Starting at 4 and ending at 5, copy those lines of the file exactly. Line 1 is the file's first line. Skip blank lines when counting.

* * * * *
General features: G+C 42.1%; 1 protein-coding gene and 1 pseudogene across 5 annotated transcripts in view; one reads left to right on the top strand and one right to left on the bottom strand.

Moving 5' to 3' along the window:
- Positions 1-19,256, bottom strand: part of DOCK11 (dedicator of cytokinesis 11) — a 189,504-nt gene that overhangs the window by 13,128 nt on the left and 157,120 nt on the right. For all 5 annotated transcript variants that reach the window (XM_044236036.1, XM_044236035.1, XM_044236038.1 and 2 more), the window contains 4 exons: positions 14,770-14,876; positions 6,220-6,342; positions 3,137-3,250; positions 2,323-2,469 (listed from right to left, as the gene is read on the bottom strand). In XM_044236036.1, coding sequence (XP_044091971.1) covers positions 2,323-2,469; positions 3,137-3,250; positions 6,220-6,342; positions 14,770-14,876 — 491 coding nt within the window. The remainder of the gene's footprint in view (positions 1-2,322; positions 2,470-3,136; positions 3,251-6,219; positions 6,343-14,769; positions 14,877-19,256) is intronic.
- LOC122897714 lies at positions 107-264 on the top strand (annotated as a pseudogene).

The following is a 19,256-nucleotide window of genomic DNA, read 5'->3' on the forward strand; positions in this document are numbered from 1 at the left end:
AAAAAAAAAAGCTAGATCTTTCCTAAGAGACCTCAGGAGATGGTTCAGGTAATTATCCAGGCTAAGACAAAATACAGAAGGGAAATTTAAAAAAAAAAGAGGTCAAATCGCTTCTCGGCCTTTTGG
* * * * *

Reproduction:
- LOC122897714 lies at positions 107-264 on the top strand (annotated as a pseudogene).

The following is a 19,256-nucleotide window of genomic DNA, read 5'->3' on the forward strand; positions in this document are numbered from 1 at the left end: